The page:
You can’t leave your money in an IRA forever, nor can you leave it in your 401k plan forever either. Eventually, Uncle Sam will want to collect tax revenue on the money you have deferred into your 401k or IRA by requiring that you take taxable distributions.
The IRS code contains a provision for Required Minimum Distributions (RMDs) from tax-deferred retirement accounts which must begin when you turn age 70 ½. However, the actual Required Beginning Date, which is the latest you can delay your first RMD, can be confusing.
The Required Beginning Date (RBD) for your first Required Minimum Distribution (RMDs) is April 1st of the year following the year you turn age 70 ½. This is latest date you can delay your first RMD. So to calculate your Required Beginning Date (RBD) the first step is to take your 70th birthday and add six (6) months to it. This is the starting point for determining your RBD. The second step is to identify April 1st of the year following the calendar year in which you turned 70 ½. This is the date you must take your first Required Minimum Dist-ributions (RMD) at the latest. Failure to take your RMD by this date may result in a 50% IRS penalty on the amount not taken.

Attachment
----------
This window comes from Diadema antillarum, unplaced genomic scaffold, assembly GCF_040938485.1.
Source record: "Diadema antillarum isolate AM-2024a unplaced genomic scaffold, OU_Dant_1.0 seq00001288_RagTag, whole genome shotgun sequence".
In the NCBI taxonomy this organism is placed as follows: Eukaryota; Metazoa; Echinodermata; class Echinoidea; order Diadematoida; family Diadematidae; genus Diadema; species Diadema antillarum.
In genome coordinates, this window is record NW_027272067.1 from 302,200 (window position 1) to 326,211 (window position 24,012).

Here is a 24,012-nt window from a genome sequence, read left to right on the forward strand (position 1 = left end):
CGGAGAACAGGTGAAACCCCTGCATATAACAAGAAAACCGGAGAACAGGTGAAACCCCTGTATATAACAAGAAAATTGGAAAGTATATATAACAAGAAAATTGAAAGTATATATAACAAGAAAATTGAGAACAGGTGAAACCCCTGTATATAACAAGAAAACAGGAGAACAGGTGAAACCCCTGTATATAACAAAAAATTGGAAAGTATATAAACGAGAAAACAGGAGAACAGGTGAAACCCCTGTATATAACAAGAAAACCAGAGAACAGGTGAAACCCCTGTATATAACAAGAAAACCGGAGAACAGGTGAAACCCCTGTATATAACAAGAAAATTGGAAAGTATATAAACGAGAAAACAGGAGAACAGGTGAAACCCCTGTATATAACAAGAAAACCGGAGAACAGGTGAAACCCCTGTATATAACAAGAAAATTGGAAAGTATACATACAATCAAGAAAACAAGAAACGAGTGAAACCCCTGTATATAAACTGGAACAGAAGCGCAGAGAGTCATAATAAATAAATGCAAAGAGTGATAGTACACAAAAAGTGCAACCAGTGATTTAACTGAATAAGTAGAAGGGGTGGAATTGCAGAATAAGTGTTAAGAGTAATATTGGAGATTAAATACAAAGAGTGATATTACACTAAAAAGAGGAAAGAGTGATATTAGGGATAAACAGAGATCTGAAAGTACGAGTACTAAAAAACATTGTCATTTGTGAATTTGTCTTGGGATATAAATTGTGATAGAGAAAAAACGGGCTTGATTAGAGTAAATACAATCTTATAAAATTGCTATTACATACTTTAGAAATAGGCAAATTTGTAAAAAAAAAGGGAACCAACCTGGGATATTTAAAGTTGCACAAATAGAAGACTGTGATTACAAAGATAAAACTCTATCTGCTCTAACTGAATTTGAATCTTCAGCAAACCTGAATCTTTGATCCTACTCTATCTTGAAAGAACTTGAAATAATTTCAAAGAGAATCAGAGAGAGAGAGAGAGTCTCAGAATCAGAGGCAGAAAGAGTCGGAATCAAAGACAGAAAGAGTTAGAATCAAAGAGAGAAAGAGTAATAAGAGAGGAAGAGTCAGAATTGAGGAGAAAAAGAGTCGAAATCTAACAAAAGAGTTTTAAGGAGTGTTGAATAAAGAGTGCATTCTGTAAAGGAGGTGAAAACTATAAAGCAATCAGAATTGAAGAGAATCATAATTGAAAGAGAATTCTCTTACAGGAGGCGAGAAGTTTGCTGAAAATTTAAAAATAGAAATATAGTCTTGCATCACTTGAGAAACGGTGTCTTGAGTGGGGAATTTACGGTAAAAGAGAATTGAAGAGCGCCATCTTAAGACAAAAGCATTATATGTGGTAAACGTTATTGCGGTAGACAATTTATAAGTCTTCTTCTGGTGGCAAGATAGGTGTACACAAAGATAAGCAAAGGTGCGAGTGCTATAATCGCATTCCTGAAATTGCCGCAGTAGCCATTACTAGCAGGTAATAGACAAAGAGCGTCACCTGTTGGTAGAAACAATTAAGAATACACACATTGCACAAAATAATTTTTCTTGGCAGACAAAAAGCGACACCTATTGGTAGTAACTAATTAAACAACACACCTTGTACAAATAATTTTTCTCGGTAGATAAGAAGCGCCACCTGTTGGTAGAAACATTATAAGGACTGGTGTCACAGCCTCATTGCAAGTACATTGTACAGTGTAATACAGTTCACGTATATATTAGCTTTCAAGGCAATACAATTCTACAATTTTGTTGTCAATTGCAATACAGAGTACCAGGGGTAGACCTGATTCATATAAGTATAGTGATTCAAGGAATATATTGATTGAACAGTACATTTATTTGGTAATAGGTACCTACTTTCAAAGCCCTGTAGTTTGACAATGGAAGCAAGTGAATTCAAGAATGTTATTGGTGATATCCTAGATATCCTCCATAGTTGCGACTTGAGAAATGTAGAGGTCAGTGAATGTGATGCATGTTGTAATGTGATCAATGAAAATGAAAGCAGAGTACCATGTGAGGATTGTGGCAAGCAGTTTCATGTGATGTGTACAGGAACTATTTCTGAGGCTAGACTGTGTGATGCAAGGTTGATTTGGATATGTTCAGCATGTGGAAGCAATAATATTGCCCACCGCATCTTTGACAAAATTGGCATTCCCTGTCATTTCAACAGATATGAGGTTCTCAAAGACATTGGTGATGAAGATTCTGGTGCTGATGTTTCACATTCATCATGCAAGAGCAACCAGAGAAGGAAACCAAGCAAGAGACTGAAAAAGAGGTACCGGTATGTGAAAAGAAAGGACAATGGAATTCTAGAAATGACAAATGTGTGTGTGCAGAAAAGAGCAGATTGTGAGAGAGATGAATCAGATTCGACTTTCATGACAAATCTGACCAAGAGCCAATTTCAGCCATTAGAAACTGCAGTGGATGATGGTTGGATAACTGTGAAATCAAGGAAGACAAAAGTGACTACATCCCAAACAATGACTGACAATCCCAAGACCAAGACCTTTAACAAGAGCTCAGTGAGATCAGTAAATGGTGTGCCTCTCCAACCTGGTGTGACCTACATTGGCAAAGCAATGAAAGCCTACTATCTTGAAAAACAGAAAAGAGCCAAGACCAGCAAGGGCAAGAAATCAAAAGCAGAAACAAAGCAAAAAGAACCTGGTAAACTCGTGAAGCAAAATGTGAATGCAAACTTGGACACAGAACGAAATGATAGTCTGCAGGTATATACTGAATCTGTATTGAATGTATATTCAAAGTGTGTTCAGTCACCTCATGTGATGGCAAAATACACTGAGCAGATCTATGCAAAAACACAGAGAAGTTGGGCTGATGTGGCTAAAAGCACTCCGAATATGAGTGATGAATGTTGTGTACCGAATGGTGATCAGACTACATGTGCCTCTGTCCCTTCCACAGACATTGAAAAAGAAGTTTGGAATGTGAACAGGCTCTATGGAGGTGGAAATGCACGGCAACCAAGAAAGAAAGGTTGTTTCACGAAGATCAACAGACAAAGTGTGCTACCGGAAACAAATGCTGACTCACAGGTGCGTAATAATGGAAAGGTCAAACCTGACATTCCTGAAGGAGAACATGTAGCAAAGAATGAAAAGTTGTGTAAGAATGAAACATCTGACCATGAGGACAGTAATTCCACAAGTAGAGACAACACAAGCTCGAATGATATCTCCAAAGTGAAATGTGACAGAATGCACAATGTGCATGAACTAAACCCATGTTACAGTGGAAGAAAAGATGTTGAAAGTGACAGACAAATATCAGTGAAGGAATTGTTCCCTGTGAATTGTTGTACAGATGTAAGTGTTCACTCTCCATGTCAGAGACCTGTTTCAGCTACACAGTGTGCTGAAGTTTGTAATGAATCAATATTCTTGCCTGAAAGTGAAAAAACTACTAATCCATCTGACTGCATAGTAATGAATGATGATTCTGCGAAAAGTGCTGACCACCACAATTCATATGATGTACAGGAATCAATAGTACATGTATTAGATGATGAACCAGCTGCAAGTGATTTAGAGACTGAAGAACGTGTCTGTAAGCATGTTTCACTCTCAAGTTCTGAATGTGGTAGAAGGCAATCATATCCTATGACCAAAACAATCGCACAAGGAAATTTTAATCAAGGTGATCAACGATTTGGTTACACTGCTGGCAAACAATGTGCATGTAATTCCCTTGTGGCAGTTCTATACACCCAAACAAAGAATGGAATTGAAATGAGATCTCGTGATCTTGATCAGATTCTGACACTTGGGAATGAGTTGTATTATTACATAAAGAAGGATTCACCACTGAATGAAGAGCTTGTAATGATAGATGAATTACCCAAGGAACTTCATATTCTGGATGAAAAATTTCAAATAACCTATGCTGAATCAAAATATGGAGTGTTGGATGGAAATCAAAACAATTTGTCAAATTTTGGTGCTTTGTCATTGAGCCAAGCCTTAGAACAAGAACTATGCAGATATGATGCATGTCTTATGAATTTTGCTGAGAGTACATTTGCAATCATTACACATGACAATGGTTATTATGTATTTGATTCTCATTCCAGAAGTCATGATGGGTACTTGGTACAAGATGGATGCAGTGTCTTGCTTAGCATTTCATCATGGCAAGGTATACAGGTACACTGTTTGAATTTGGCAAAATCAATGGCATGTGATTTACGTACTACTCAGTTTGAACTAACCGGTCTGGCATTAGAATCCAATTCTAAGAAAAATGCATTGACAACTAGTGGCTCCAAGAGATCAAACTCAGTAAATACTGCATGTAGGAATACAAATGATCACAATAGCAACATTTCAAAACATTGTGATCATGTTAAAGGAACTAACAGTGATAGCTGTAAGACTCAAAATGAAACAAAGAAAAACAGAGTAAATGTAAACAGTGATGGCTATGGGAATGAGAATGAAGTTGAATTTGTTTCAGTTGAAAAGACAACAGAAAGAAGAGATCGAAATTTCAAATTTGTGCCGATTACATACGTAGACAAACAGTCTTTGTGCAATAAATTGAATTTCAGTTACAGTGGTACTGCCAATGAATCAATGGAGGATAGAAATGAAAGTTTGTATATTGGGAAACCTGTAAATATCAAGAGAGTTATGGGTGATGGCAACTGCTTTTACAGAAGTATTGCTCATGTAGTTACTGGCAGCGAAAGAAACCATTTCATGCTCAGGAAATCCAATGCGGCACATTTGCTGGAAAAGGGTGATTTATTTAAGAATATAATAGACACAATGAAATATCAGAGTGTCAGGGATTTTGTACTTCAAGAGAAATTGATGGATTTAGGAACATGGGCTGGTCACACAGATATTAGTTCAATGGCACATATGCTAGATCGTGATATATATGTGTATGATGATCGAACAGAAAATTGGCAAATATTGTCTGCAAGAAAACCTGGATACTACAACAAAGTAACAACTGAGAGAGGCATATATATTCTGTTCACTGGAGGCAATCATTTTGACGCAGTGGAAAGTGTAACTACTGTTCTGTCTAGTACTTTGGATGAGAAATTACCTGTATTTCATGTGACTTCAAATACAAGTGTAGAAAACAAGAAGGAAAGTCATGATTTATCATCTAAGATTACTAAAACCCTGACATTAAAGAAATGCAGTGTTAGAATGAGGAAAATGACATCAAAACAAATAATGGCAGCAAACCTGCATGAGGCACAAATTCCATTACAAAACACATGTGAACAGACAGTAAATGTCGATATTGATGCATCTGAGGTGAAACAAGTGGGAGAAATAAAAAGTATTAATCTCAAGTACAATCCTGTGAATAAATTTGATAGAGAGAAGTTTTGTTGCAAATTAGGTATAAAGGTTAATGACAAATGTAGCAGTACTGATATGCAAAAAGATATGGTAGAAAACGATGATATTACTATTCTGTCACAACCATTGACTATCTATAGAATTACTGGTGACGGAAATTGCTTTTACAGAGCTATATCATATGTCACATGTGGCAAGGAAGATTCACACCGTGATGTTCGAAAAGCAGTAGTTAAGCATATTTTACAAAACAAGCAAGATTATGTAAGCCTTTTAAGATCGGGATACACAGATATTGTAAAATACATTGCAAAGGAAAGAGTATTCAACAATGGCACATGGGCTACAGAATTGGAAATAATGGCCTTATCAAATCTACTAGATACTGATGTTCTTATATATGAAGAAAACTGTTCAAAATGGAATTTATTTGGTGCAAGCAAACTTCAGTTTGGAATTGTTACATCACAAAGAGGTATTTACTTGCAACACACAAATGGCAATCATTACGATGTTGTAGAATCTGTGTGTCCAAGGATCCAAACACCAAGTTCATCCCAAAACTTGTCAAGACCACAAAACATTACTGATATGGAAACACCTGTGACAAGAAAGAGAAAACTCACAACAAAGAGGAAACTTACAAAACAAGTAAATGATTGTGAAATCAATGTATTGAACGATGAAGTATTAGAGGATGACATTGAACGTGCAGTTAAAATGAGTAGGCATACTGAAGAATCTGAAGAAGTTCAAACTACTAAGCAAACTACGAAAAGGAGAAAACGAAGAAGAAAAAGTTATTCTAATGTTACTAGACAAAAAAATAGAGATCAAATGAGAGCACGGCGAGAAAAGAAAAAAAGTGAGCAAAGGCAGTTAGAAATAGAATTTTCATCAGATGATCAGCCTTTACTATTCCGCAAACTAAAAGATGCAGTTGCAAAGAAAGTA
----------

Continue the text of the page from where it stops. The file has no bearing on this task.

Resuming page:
Keep in mind, though, if you delay your first RMD to April 1st of the calendar year following the year you turn 70 ½ then you may have to take two RMDs in that year: one for the year you turned 70 ½ and one for the current year. The timing of your first and second RMDs may have important implication for your tax planning strategy.